Division C

Contestant to Chief Judge

By Tazud Miah, Division C Director 2018-19

I’ve been fortunate enough to compete at the District Finals three times over my years as a Toastmaster, how does being a Finalist compare to being a Chief Judge?

As a contestant, you are there to simply enjoy the moment; having worked hard to get to the finals, you know it is a special occasion where you will have the chance to speak in front of your biggest Toastmaster audience to date. 

There is a nervous energy present within you, giddy at the thought of winning it all, the next name added to the illustrious hall of fame. There is only one person you need to worry about, you! The Contest Chair will get in touch and ask you for a favourite quote or hobby. You can sleep well knowing that things are in order and you just need to turn up…

As a Chief Judge, things are somewhat more demanding. You may have a team of 18 people to co-co-ordinate on the day. You hope that they turn up as expected, but if they do not, there is an almighty dash to find an appropriate set of replacements. 

As it is the District Finals, there is an elevated desire to make sure that everything possible is done to ensure our Contestants get the best service and that District delivers the right result. If a process is enacted wrongly, you could be impacting the experience of 7 contestants, who have waited 6 months for this opportunity. 

The intensity of getting the performance right was not something that I had expected to feel. I’d thought having been a finalist and dealt with contest pressure, this facilitation task would be relatively straightforward!

In the 6-hour window of service, you learn to refine leadership skills in ways you hadn’t envisaged. The ability to inspire and define an assessment role as central to our value of integrity. The need to shore up the mental strength needed to be firm and fair for a protest that might occur. The ability to keep an air of effortless grace whilst meeting friends and guests – somewhat difficult for me as my face – according to well-wishers – appears to telegraph emotions very vividly!

You sit through the speeches not in a state of calm but of active duty. Are the timing lights still working, has the speaking area been breached? Did the speaker just swear, what might that mean? Is there something that might be considered as contravening the speech guidelines? Where did that Tie Breaking Judge sit!?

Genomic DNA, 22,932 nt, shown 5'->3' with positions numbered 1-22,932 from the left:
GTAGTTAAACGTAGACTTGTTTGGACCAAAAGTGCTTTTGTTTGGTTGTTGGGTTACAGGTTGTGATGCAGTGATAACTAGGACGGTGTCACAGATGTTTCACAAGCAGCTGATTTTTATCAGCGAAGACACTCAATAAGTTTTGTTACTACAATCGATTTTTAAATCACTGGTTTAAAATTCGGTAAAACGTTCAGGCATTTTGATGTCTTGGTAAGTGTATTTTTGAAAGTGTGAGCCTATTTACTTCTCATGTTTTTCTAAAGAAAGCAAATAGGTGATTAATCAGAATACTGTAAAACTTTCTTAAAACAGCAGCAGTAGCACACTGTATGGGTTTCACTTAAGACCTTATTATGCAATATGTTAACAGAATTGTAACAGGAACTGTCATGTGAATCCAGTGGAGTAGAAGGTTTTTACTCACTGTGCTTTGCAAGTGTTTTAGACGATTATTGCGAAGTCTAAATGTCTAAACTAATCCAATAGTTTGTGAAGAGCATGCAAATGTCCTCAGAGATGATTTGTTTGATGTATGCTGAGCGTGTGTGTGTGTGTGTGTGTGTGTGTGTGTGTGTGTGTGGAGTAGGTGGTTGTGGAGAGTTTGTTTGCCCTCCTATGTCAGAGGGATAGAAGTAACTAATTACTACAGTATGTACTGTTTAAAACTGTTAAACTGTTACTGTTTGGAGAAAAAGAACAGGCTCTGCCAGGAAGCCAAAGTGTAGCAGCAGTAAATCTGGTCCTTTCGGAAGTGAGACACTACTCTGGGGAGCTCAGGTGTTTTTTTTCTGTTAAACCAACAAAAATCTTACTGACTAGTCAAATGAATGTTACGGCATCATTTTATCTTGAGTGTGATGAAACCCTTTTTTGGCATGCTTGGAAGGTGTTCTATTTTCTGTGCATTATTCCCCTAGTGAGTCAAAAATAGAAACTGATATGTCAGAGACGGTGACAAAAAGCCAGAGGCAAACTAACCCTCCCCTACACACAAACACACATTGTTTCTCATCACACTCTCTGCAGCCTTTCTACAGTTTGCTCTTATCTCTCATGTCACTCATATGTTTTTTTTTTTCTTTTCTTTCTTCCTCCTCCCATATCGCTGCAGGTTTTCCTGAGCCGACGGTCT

A sense of relief starts to descend when you make it to the counting room. The ballots are reviewed and announced to the counters in a monotone-non-triumphant-pools-announcer voice. Judge Smedley, 3 points for Speaker1, 2 points for Speaker 2, 1 point for Speaker 5.

The high of being able to return and announce the Winners, without getting the order wrong, or showing everyone the names on the certificates as you walk on the stage, is a delight. A rapturous applause welcomes the winners and they get their reward for their dedication, discipline and brilliance for what would have been an intense 3 months.

You leave the stage basking in the glow of a job well done, the human hive has done its job! To me, the most endearing realisation is recognising the contributions of our Toastmaster Community. So many come together at our District Conferences to make it run smoothly, unpaid, except in gratitude and smiles, leading to my meme that I share with others. Toastmasters: Where stories are made.

If you are looking for your next challenge, put yourself forward to be Chief Judge at a District Conference!

Road to Final

By James Cross, District 91 Evaluation Champion 2019

Pacing up and down outside a hall filled with a 150-strong, expectant audience, heart thumping, knees shaking, repeating a 3-minute mantra over and over again, breathing deeply… It’s safe to say there aren’t too many moments like the one just before you deliver an evaluation. 

My Journey to becoming the District 91 Evaluation Competition Champion has been an incredible ride. All-consuming, intense and, at times, overwhelming (especially having only delivered my Icebreaker in November 2018!)

James Cross with Tazud Miah (Div C Director)

 Learning to deliver an effective, award-winning evaluation in such a short space of time hasn’t always been pretty, but thanks to the need to learn so quickly, it has meant I have gained experiences and learnt lessons which will stay with me for a long time to come. Here are three of those things.

Lesson 1 – structure is key. 

After delivering my very first evaluation in January 2019 I thought it was ok but I knew something was missing. Over the coming weeks, ahead of my club competition, I continued delivering evaluations and improving, but found myself struggling to find the right words to articulate effectively what I had just seen. 

When I discovered I was going to be representing Kings Cross Speakers at the Area 34 contest (despite finishing second at club level as the winner dropped out) I decided I needed to find words and phrases in order to build my vocabulary. I thought having a deeper well to draw from would allow for a richer and more plentiful evaluation. 

I picked the brains of experienced and accomplished Toastmasters, googled ‘descriptive words’, and made sure I knew what sort of things I’m looking for in a speech and the sort of things I would say about them. 

Most importantly of all, I learnt the golden structure of Toastmaster evaluations: commendation, commendation, recommendation, recommendation, commendation, summary.  

When it came to the competition, I drew the ballot and found out I would be delivering my evaluation first. I was nervous and inexperienced but knew what to say and how to say it.